New data, connectivity, automation and innovative and user-friendly customer interfaces are challenging existing value chains. The perception of time is more important than never. The public demands for a constant immediacy requires a powerful communication infrastructure at B2B and B2C level. Companies must improve their digital maturity in order to recognize new opportunities, develop suitable offerings and get them to market quickly. Digital transformation is indispensable to be competitive and face the challenges of the digital age.
The transformation occurs at implementing gradually more efficient production methods, updating existing business models and applying digital tools and software at the expense of manual processes.
Integration of digital technology
The European Commission is taking seriously this matter and developed a composite index that is called the Digital Economy and Society Index (DESI) with the aim of assessing the development of EU countries towards a digital economy and society. The results of the DESI 2016 indicate that
Germany performs best in the dimension concerning the Integration of Digital Technology by businesses.
Germany scores 0.44, above the EU average and 7th among the European Member States. German enterprises made significant progress in the field of Electronic Information Sharing and are now ranking 1st in Europe (compared to 14th last year) what means that 56% of all companies have already integrated kind of electronic information sharing system.
If companies follow the digital trail, daily activities like sending faxes, printing documents, downloading or copying data onto hard drives or making invoices manually which not only increase costs and the risk of errors, but also makes collaboration processes less efficient, will become a thing of the past. To do so, Germany adopted the “Industry 4.0” programme, which aims at further enhancing the use of digital technologies for business.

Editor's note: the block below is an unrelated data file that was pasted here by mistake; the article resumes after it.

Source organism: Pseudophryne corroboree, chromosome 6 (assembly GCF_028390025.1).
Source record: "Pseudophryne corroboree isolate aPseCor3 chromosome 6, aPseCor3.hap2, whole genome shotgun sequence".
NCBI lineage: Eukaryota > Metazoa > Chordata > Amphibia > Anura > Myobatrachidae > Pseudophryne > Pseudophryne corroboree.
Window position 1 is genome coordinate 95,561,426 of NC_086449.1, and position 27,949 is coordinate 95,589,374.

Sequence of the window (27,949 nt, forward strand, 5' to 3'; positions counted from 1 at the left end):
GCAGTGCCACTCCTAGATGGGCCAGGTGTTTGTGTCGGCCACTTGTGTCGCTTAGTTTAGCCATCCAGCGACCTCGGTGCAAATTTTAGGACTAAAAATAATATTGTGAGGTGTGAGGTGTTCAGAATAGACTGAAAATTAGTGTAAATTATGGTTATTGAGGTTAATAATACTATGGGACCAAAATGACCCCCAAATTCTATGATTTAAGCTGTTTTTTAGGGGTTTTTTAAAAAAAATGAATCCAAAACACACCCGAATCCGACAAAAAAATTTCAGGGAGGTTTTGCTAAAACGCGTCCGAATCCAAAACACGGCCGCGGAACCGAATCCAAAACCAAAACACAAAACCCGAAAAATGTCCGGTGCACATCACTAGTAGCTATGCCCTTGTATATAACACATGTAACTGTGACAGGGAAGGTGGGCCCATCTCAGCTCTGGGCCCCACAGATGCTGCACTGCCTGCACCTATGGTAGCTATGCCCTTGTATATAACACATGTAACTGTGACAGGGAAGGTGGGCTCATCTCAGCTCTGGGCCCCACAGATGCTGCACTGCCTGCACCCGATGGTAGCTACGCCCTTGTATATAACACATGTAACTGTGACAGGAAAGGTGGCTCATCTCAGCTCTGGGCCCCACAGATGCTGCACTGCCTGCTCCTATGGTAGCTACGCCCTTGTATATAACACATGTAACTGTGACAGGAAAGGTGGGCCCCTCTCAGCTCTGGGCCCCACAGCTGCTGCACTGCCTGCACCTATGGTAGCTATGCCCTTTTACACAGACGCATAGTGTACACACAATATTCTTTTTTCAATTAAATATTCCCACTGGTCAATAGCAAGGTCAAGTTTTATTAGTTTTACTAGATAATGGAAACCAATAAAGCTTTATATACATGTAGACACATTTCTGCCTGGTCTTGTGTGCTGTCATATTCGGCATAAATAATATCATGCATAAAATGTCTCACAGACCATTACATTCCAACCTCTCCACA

There are other indicators showing the strong inclusion of digital habits into our lives as well. Online shopping is a tendency that is gradually becoming a rooted activity, especially between millennials and some innovative businesses.
Over the last year Germans are well above the European average for activities related to online shopping. Actually, 82% of Internet user shopped online in the last year, compared to 65% for the EU28, making Germany the second in the ranking behind United Kingdom (87%).
Moreover, German enterprises increasingly take advantage of the opportunities offered by online commerce: nearly a quarter of Small and Medium-Size Enterprises (SMEs) sell online (24% – above the 16% of the EU average), and those who sell online make less than 9.6% of the share of their turnover from those sales. 9.2% of SME are selling online cross-border, above the European average of 7.5%.
A core point is the digitalization of society at all levels. People and companies cannot buy online or use the cloud if they don’t have access to the internet. An intrinsic thing of their lives for many, it is still a chimera in some local areas and isolated villages.
In this sense, the uptake of fast broadband services in Germany is still below EU average. To turn this around, the German government is planning to provide fast broadband (50 Megabits per second) Internet to all rural and urban areas alike by 2018.
In a nutshell, Germany is on the way to accelerate digital transformation at all levels. However, it still remains much to be done to have a true digital economy. Businesses should be aware of taking full advantage of the possibilities and benefits offered by digital technologies and act towards efficiency and productivity.